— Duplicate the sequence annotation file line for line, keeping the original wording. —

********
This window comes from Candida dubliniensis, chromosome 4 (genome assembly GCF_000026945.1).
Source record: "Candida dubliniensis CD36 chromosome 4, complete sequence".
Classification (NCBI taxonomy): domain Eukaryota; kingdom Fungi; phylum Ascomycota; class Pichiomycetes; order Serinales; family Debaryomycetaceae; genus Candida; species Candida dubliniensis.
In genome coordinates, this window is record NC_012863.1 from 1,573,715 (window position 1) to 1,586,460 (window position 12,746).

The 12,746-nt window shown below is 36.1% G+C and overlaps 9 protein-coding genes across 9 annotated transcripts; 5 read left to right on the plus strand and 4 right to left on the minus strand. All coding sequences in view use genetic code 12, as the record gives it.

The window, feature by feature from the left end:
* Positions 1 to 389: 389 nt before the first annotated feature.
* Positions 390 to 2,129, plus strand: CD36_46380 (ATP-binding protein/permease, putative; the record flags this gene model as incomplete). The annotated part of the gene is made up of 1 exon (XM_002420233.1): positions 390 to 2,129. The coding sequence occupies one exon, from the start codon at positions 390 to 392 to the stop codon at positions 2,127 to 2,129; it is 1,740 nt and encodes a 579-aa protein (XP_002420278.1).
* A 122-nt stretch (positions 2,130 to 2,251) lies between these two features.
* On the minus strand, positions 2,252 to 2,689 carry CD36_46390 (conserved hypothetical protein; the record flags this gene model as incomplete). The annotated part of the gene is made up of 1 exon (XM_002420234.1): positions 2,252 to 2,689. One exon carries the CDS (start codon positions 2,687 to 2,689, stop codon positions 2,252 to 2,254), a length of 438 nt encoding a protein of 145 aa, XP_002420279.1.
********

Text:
This window comes from Candida dubliniensis, chromosome 4 (genome assembly GCF_000026945.1).
Source record: "Candida dubliniensis CD36 chromosome 4, complete sequence".
Classification (NCBI taxonomy): domain Eukaryota; kingdom Fungi; phylum Ascomycota; class Pichiomycetes; order Serinales; family Debaryomycetaceae; genus Candida; species Candida dubliniensis.
In genome coordinates, this window is record NC_012863.1 from 1,573,715 (window position 1) to 1,586,460 (window position 12,746).

The 12,746-nt window shown below is 36.1% G+C and overlaps 9 protein-coding genes across 9 annotated transcripts; 5 read left to right on the plus strand and 4 right to left on the minus strand. All coding sequences in view use genetic code 12, as the record gives it.

The window, feature by feature from the left end:
* Positions 1 to 389: 389 nt before the first annotated feature.
* Positions 390 to 2,129, plus strand: CD36_46380 (ATP-binding protein/permease, putative; the record flags this gene model as incomplete). The annotated part of the gene is made up of 1 exon (XM_002420233.1): positions 390 to 2,129. The coding sequence occupies one exon, from the start codon at positions 390 to 392 to the stop codon at positions 2,127 to 2,129; it is 1,740 nt and encodes a 579-aa protein (XP_002420278.1).
* A 122-nt stretch (positions 2,130 to 2,251) lies between these two features.
* On the minus strand, positions 2,252 to 2,689 carry CD36_46390 (conserved hypothetical protein; the record flags this gene model as incomplete). The annotated part of the gene is made up of 1 exon (XM_002420234.1): positions 2,252 to 2,689. One exon carries the CDS (start codon positions 2,687 to 2,689, stop codon positions 2,252 to 2,254), a length of 438 nt encoding a protein of 145 aa, XP_002420279.1.